The biggest second wave found footage hit would be Oren Peli’s 2007 Paranormal Activity, which inverted the concept in a clever way. Instead of the cameras being carried by the protagonists, they were placed in static locations in a young couple’s home to capture evidence of otherworldly manifestations. The flick followed the same slow-burn strategy, with tiny hints of the supernatural building to an abrupt and unsettling climax. With a $15,000 budget, it became the most profitable film of all time for distributor Paramount. Peli was in a better position to capitalize on his success, serving as producer for five sequels and creating a TV project, The River, that was heavily indebted to Cannibal Holocaust.
By the late 2000s, found footage was everywhere, from giant monster flick Cloverfield to slapstick teen comedy Project X. Once considered a curiosity at best, it transformed into a storytelling mode that let filmmakers dispense with much of the technical expectations of a feature, as well as bringing the viewer into a more intimate relationship with the characters. The nausea and motion sickness felt by early Blair Witch viewers became less of a thing in the age of YouTube and phone cameras. From humble beginnings, a thriving genre of filmmaking was created that endures to this day.
From Screen to Meme
Probably the biggest effect that the Blair Witch franchise had on the digital world was enabling the distribution of a new kind of horror, one that blurred the boundaries between folklore, reportage and fiction. It would come to be called “creepypasta,” and some of the genre’s most famous tales owe a big debt to the narrative structure of the original movie. These stories were often written in first-person perspective and posted anonymously, as in the case of 2001’s “Ted the Caver” which chronicled a series of expeditions into a mysterious cavern and ended abruptly. These stories began to proliferate and gain popularity at the same time as found footage horror, and soon enough they’d cross over.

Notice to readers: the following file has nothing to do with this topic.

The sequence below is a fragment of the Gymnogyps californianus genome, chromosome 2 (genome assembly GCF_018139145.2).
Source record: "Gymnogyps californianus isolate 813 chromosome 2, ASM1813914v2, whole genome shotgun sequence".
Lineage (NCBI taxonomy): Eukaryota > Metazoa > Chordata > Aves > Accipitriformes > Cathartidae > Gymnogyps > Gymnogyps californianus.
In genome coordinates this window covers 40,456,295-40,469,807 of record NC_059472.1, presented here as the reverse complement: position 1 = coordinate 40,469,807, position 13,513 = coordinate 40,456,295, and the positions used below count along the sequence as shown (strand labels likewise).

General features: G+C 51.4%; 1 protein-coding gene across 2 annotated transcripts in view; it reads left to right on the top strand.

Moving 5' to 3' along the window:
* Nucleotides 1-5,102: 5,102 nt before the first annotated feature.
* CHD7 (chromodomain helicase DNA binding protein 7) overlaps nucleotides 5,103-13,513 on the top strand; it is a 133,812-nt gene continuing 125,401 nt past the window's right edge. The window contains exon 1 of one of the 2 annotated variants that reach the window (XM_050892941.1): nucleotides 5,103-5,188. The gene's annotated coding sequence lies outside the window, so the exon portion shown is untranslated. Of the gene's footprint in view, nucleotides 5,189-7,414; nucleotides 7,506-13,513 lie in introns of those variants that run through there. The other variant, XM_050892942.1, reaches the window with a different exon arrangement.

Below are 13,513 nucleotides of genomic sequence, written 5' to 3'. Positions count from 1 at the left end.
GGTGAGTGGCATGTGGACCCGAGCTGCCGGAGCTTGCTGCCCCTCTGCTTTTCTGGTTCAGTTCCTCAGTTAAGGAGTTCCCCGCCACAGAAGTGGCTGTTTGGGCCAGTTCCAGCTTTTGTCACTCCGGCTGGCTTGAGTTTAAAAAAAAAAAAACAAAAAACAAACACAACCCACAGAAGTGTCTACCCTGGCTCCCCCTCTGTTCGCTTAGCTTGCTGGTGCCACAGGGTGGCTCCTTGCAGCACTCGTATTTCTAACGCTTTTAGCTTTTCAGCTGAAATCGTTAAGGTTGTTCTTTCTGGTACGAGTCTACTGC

By the time the Paranormal Activity series was hitting, creepypasta was all over the web on sites like Reddit and Something Awful. It’s undeniable that a generation raised on Blair Witch would adopt the elliptical, frenzied, and opaque storytelling of that movie to create its own horrors. And with shows like Syfy’s creepypasta-derived Channel Zero, those stories are now making their way back to the screen. It’s rare that we see a paradigm shift of this level hit mass media — maybe once in a generation — so it’s amazing to see how one little movie’s influence has affected so much of the world.
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Published at Thu, 11 Jul 2019 13:55:28 +0000